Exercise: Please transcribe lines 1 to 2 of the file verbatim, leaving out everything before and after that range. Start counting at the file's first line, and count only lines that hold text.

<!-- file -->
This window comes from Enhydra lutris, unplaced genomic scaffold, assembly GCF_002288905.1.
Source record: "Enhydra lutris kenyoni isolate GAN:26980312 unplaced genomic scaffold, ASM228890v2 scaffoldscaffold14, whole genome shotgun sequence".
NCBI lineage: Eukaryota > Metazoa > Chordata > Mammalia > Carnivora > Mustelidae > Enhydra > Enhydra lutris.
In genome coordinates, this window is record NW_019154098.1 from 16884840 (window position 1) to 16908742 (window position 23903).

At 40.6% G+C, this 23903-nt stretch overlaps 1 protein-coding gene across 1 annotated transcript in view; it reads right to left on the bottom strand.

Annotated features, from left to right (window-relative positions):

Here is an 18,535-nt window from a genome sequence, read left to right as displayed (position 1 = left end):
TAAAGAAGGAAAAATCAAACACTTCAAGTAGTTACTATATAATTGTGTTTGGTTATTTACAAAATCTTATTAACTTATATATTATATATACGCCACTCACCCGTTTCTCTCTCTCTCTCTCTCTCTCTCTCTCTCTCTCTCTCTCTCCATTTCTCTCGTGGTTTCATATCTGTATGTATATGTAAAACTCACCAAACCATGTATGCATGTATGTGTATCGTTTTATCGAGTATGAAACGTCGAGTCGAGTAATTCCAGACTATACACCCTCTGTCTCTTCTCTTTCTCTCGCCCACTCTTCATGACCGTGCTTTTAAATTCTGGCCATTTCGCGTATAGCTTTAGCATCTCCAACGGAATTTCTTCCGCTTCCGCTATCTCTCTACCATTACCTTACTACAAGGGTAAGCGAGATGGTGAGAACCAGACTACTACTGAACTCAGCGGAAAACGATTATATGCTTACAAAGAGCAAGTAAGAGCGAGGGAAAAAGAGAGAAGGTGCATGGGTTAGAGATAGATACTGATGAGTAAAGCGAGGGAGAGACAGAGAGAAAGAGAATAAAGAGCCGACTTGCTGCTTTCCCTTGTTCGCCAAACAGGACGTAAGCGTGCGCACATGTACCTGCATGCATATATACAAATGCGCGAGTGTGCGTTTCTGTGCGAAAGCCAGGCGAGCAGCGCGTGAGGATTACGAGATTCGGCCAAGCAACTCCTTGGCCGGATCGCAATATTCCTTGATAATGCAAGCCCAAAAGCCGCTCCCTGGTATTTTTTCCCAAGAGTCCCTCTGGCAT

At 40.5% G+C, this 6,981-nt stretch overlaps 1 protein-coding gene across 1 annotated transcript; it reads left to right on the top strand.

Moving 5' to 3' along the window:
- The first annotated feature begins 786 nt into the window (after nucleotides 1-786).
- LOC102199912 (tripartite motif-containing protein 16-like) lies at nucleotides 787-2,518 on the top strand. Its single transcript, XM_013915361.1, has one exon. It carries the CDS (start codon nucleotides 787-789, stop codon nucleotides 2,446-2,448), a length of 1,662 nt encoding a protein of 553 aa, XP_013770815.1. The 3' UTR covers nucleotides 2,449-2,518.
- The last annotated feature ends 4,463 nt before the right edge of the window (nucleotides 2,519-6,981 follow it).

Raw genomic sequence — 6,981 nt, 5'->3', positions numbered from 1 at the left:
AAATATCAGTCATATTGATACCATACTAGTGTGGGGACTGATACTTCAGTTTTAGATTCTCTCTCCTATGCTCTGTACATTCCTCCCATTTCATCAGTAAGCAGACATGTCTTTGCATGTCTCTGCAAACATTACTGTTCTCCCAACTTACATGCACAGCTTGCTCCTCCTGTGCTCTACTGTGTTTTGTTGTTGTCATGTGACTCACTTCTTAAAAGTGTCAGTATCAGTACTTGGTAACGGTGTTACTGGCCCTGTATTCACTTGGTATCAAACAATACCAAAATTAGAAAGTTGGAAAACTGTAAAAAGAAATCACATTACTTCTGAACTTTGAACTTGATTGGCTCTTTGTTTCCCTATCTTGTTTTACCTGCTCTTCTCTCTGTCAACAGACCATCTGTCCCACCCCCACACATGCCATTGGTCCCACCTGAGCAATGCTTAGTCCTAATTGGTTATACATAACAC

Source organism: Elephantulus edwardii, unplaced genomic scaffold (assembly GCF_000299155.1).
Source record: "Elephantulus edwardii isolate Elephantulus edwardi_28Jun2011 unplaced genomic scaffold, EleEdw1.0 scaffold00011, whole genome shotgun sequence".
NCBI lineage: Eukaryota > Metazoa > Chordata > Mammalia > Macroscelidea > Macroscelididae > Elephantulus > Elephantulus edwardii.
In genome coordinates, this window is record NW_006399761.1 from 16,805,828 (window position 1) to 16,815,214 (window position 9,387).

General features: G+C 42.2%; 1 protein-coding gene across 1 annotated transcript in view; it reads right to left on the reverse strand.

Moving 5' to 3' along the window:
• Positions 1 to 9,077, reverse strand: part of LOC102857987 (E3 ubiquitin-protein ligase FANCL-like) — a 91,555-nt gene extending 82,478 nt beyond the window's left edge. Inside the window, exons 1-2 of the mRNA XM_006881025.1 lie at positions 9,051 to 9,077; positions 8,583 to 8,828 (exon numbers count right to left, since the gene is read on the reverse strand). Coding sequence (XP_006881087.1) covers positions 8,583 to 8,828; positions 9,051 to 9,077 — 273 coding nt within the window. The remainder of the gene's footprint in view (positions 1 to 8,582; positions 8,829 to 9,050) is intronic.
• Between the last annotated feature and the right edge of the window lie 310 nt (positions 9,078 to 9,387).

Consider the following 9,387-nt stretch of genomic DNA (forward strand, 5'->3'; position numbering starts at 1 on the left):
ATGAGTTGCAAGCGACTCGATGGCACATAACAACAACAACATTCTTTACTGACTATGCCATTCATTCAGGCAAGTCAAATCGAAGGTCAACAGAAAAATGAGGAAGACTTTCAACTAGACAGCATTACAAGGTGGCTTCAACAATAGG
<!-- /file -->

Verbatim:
This window comes from Enhydra lutris, unplaced genomic scaffold, assembly GCF_002288905.1.
Source record: "Enhydra lutris kenyoni isolate GAN:26980312 unplaced genomic scaffold, ASM228890v2 scaffoldscaffold14, whole genome shotgun sequence".